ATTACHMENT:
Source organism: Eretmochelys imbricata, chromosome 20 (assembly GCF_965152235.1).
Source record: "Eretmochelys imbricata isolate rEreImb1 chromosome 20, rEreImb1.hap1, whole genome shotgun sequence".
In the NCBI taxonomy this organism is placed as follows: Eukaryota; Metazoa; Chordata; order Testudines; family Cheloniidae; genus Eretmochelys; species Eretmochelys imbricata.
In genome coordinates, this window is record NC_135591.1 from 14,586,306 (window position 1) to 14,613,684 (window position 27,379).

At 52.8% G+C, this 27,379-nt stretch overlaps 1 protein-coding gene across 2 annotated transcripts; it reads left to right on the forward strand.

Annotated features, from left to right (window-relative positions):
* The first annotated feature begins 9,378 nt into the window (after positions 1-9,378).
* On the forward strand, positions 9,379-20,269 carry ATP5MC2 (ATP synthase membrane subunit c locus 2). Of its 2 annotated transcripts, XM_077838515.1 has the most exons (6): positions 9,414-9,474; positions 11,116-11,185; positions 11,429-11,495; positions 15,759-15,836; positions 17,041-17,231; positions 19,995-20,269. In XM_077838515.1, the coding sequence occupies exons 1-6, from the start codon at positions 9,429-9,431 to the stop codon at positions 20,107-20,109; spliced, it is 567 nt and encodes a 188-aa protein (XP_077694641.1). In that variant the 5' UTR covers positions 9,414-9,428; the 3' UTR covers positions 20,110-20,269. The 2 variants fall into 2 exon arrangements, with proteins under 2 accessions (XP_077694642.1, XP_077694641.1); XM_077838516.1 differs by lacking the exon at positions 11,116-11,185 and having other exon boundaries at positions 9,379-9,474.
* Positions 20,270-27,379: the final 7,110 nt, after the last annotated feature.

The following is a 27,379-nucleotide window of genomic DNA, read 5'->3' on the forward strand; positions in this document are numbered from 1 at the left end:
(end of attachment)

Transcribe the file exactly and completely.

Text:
Source organism: Eretmochelys imbricata, chromosome 20 (assembly GCF_965152235.1).
Source record: "Eretmochelys imbricata isolate rEreImb1 chromosome 20, rEreImb1.hap1, whole genome shotgun sequence".
In the NCBI taxonomy this organism is placed as follows: Eukaryota; Metazoa; Chordata; order Testudines; family Cheloniidae; genus Eretmochelys; species Eretmochelys imbricata.
In genome coordinates, this window is record NC_135591.1 from 14,586,306 (window position 1) to 14,613,684 (window position 27,379).

At 52.8% G+C, this 27,379-nt stretch overlaps 1 protein-coding gene across 2 annotated transcripts; it reads left to right on the forward strand.

Annotated features, from left to right (window-relative positions):
* The first annotated feature begins 9,378 nt into the window (after positions 1-9,378).
* On the forward strand, positions 9,379-20,269 carry ATP5MC2 (ATP synthase membrane subunit c locus 2). Of its 2 annotated transcripts, XM_077838515.1 has the most exons (6): positions 9,414-9,474; positions 11,116-11,185; positions 11,429-11,495; positions 15,759-15,836; positions 17,041-17,231; positions 19,995-20,269. In XM_077838515.1, the coding sequence occupies exons 1-6, from the start codon at positions 9,429-9,431 to the stop codon at positions 20,107-20,109; spliced, it is 567 nt and encodes a 188-aa protein (XP_077694641.1). In that variant the 5' UTR covers positions 9,414-9,428; the 3' UTR covers positions 20,110-20,269. The 2 variants fall into 2 exon arrangements, with proteins under 2 accessions (XP_077694642.1, XP_077694641.1); XM_077838516.1 differs by lacking the exon at positions 11,116-11,185 and having other exon boundaries at positions 9,379-9,474.
* Positions 20,270-27,379: the final 7,110 nt, after the last annotated feature.

The following is a 27,379-nucleotide window of genomic DNA, read 5'->3' on the forward strand; positions in this document are numbered from 1 at the left end: